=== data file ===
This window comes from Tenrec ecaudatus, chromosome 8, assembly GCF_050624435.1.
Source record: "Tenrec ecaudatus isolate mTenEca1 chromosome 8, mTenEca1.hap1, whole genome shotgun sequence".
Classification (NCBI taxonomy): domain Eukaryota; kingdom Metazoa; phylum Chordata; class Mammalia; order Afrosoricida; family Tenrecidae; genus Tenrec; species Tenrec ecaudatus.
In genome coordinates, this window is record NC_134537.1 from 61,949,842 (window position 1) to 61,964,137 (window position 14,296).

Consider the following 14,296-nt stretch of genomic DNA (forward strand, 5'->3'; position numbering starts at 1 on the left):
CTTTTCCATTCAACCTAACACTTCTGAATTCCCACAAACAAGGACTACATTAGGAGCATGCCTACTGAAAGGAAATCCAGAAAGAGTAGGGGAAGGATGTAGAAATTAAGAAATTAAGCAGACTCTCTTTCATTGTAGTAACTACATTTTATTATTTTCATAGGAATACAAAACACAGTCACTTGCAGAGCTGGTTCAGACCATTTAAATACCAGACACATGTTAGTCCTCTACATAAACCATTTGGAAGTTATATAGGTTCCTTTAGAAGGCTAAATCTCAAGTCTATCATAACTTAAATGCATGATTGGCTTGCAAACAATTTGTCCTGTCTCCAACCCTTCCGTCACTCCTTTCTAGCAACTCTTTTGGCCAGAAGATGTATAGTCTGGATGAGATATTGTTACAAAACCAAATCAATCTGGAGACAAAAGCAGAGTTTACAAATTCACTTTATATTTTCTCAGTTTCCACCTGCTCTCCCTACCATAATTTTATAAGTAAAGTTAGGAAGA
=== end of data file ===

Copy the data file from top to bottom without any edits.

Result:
This window comes from Tenrec ecaudatus, chromosome 8, assembly GCF_050624435.1.
Source record: "Tenrec ecaudatus isolate mTenEca1 chromosome 8, mTenEca1.hap1, whole genome shotgun sequence".
Classification (NCBI taxonomy): domain Eukaryota; kingdom Metazoa; phylum Chordata; class Mammalia; order Afrosoricida; family Tenrecidae; genus Tenrec; species Tenrec ecaudatus.
In genome coordinates, this window is record NC_134537.1 from 61,949,842 (window position 1) to 61,964,137 (window position 14,296).

Consider the following 14,296-nt stretch of genomic DNA (forward strand, 5'->3'; position numbering starts at 1 on the left):
CTTTTCCATTCAACCTAACACTTCTGAATTCCCACAAACAAGGACTACATTAGGAGCATGCCTACTGAAAGGAAATCCAGAAAGAGTAGGGGAAGGATGTAGAAATTAAGAAATTAAGCAGACTCTCTTTCATTGTAGTAACTACATTTTATTATTTTCATAGGAATACAAAACACAGTCACTTGCAGAGCTGGTTCAGACCATTTAAATACCAGACACATGTTAGTCCTCTACATAAACCATTTGGAAGTTATATAGGTTCCTTTAGAAGGCTAAATCTCAAGTCTATCATAACTTAAATGCATGATTGGCTTGCAAACAATTTGTCCTGTCTCCAACCCTTCCGTCACTCCTTTCTAGCAACTCTTTTGGCCAGAAGATGTATAGTCTGGATGAGATATTGTTACAAAACCAAATCAATCTGGAGACAAAAGCAGAGTTTACAAATTCACTTTATATTTTCTCAGTTTCCACCTGCTCTCCCTACCATAATTTTATAAGTAAAGTTAGGAAGA